by Steven Schulman
Senior Vice President, Human Resources
AXA Equitable Life Insurance Company
It can be argued that having a diversity and inclusion functional area itself can pose a challenge to creating an inclusive culture. While a diversity office is essential to building a foundation where differences are not only acknowledged, but embraced, perception can be that it is simply the responsibility of that team alone to create a diverse and inclusive workplace. If a diversity office is seen as a separate business area, it may take a company’s employees longer to embrace their own responsibility for creating an inclusive environment—not because they don’t believe in it, but because they believe it is already being addressed.
To overcome this myth, the diversity office must be viewed as a partner, rather than the sole driver of a company’s culture of acceptance and inclusion. It should be the foundation upon which an inclusive culture is built, by the support and strength of senior management, human resources, and employees.
“I’m not suggesting that organizations do not need a diversity office—quite the opposite.”
For maximum impact on a company’s success, diversity and inclusion must be embedded into all areas of the business to transform these ideals into core business principles. Senior management commitment is critical. But commitment is not just something that senior executives can talk about—they must demonstrate it by their own engagement and personal accountability. They must set measurable goals for themselves and their teams, and be accountable for achieving them.
Human Resources (HR) must provide an infrastructure that allows diversity and inclusion to thrive as an integral part of the organization. To start, companies must have an employee base that represents the communities they serve. HR must ensure that there is a diverse population of talent joining the company; that there are development opportunities for all employees at all levels; and that there is a pipeline of talented individuals of all backgrounds primed for leadership roles.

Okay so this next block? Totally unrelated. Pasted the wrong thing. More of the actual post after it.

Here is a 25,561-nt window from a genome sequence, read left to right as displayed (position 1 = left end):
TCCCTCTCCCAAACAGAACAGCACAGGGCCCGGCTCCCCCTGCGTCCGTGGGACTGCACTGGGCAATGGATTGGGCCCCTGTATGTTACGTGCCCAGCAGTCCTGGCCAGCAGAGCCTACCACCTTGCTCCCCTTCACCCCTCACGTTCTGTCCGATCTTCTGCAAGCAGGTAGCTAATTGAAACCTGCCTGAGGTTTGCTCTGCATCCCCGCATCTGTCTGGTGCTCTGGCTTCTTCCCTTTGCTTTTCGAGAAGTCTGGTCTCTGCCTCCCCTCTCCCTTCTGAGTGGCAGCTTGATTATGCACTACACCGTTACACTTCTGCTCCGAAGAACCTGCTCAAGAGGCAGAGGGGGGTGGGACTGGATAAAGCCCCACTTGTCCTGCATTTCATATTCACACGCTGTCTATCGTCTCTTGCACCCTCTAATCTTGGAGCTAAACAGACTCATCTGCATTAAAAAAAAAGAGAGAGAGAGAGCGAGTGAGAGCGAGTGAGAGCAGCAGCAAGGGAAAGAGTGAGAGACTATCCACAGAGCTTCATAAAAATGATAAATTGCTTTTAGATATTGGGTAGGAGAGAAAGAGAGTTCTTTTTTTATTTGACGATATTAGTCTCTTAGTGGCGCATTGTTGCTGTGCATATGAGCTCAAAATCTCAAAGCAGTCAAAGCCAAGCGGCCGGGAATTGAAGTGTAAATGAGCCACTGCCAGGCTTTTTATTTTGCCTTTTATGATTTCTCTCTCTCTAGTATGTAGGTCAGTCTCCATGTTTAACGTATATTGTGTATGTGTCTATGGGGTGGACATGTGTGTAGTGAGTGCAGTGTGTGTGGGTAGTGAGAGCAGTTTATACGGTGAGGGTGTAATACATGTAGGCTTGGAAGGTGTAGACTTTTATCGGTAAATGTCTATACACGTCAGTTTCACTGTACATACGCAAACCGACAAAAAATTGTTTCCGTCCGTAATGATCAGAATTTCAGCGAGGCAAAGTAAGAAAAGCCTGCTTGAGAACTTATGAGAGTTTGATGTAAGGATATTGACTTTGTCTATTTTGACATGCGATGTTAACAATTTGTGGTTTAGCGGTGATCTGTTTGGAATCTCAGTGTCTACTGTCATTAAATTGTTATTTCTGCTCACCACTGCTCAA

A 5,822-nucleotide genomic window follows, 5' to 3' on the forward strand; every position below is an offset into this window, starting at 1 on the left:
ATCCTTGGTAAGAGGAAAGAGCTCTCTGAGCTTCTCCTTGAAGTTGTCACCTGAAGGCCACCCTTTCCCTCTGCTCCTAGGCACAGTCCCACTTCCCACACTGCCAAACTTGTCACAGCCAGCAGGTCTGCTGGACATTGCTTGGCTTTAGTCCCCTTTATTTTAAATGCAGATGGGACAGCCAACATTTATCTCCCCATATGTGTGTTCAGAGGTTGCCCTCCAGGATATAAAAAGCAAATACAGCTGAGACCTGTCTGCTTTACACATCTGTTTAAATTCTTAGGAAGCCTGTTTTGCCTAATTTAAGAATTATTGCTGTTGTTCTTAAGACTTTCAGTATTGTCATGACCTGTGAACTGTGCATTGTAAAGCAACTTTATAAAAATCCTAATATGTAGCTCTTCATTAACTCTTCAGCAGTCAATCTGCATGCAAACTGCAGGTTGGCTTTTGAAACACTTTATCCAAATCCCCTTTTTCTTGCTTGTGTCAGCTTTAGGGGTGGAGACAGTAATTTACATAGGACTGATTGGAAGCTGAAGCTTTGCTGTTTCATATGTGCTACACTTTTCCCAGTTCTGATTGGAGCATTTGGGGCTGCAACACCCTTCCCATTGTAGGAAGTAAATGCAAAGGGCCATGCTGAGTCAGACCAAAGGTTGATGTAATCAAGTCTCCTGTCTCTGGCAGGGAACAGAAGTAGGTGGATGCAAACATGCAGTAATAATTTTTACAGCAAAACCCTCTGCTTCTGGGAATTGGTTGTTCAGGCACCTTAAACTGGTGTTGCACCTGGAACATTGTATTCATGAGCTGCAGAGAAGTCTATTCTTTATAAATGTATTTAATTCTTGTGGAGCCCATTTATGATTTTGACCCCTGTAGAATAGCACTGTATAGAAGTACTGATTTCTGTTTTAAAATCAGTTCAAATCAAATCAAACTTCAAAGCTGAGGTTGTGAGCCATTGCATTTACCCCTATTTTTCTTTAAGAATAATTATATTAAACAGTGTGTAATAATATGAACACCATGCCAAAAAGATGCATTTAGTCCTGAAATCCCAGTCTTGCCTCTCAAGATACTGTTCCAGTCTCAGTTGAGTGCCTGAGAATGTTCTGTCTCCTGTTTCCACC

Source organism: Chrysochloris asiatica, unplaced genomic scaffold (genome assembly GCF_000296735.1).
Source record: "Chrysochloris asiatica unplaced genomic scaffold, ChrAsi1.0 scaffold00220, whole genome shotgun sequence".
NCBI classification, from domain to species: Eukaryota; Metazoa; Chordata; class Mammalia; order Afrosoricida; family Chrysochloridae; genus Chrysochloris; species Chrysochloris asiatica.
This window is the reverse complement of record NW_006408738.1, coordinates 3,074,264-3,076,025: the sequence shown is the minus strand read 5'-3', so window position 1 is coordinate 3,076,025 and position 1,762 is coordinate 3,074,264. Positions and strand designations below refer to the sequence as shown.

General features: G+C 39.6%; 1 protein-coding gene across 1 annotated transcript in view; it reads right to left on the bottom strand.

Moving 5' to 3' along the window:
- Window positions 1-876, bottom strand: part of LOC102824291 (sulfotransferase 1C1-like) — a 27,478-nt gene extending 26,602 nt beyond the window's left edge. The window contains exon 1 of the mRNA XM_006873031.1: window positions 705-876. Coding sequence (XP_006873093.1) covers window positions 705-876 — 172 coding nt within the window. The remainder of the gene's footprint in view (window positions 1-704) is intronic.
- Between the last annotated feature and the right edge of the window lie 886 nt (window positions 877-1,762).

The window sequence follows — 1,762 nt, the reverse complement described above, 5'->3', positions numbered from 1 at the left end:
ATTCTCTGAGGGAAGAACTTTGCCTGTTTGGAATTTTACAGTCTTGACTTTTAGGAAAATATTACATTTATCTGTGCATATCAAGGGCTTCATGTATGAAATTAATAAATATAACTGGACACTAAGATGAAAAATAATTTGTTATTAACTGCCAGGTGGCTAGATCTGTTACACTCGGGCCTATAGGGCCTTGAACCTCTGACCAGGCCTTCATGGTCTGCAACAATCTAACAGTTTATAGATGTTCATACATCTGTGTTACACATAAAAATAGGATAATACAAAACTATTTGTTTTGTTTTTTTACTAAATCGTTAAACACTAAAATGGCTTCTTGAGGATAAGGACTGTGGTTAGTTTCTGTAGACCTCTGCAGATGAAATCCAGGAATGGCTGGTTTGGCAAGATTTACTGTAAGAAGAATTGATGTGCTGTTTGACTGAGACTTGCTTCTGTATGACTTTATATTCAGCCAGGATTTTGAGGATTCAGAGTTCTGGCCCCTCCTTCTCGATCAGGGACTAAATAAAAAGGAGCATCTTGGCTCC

But even with the support of a diversity office, senior management, and HR, a company will not successfully build an inclusive culture. Employees must drive the creation of a workplace that embraces the uniqueness of everyone and the benefits this brings to them individually and to the company.
Employees, through their pride in what makes them distinct, will naturally create a culture where people feel valued for their differences. Employee Resource Groups (ERGs) are invaluable in helping employees mobilize around similar passions and channel their energy into efforts that support business objectives, engagement, and professional development. ERGs can help build confidence; foster respect for diversity; and promote new ideas from all employees through active support of diversity initiatives.
I’m not suggesting that organizations do not need a diversity office—quite the opposite. The office is needed to raise awareness, and provide guidance and support, while facilitating understanding of, and appreciation for, differences. But a diversity office alone cannot be expected to weave diversity and inclusion into the fabric of an organization; that can only happen with the drive, commitment, and accountability of an organization’s people—senior management, human resources, and employees.